Editor’s Note: The Enterprise Mobility Foundation is proud to welcome Jack Gold of J. Gold Associates, as its latest guest columnist. Jack is a recognized industry expert, analyzing various aspects of enterprise mobility. Like the other guest columnists, Jack will provide this community tremendous and colorful insights on the subject. Welcome, Jack!
HP has released its first new smartphone device running the latest version of webOS, a modern OS that could have been a real contender 1-2 years earlier. But, is webOS a credible smartphone differentiator in a very crowded market? Is it enough to reignite the Palm/Pre brand, or is it just too late?
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Today’s smartphone market is very different from the market Palm helped build. In my opinion, it’s too late for HP to release a webOS smartphone that captures any real market share from iPhone, Android or BlackBerry. Palm aficionados have largely moved on – mostly to Android. Consumers are largely unaware of Palm’s new OS. Carrier relationships are weak at best. And HP has less than a stellar record in smartphones, having been in the business for years with little to show for it. So it’s unlikely an HP branded phone will demand much attention, either from consumers, or ultimately from the carriers through which HP must channel the devices. And even with increasing acceptance of user liable devices, it is unlikely webOS smartphones will have any real impact in the enterprise.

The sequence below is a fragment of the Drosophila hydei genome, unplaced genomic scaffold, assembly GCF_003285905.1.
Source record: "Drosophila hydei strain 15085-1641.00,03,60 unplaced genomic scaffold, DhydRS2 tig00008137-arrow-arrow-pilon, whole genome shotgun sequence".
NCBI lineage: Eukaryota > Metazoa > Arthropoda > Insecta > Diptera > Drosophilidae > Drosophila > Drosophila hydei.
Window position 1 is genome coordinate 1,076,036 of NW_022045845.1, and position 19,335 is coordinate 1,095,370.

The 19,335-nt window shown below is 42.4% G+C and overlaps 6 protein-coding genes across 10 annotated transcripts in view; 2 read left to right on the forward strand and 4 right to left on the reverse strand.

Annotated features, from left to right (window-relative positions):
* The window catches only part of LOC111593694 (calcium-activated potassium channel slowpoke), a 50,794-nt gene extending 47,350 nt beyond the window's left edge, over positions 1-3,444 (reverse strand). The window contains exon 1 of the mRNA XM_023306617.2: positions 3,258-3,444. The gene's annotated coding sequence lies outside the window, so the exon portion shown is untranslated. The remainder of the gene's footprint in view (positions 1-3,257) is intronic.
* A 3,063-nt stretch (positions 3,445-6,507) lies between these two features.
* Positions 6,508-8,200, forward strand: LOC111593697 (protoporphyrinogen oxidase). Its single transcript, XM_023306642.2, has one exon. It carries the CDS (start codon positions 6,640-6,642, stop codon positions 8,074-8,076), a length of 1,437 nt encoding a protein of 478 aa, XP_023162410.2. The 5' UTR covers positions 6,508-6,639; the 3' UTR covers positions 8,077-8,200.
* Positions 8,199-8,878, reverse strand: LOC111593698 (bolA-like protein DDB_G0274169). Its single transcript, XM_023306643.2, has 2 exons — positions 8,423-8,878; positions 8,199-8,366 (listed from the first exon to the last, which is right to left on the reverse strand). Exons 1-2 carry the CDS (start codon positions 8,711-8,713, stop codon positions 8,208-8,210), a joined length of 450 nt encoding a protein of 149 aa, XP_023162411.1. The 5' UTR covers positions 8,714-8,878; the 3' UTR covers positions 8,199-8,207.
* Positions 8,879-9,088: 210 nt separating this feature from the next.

But HP may still have an opportunity with webOS in the tablet market, if it acts soon and forcefully. This market is still forming and there is no dominant player yet (although Apple is certainly strong and Android will be a major contender). Despite HP’s recent release of its Windows 7 based tablet for the enterprise user, there is still plenty of room to do what HP does best – design and mass market devices. The majority of tablets will ultimately be sold through retail and HP has incredibly strong relationships with all of the major retailers worldwide. An inexpensive but highly capable webOS tablet could be very successful, and a real challenger to iPad and Android tablets. And with an understanding of the enterprise market, HP could build a compelling device for business users as well.
It is unlikely HP will be able to compete with Android and iOS (or even Windows) for the minds and hearts of app developers for webOS targeted apps. But Web connectivity will make that less of an issue since so many will run in the cloud through the browser (e.g., HTML5).
So the tablet is HP’s real opportunity for the remnants of Palm and it’s webOS – not the smartphone market. But I wonder if management is up to the task. My advice to Todd Bradley and his executive team of mostly ex-Palmites is forget about smartphones and concentrate on tablets. My advice to end users is forget about Palm webOS-based phones altogether, and consider webOS tablets where it makes sense (when and if HP has competitive and timely offerings).
Jack Gold is President of J. Gold Associates. You can connect with him here.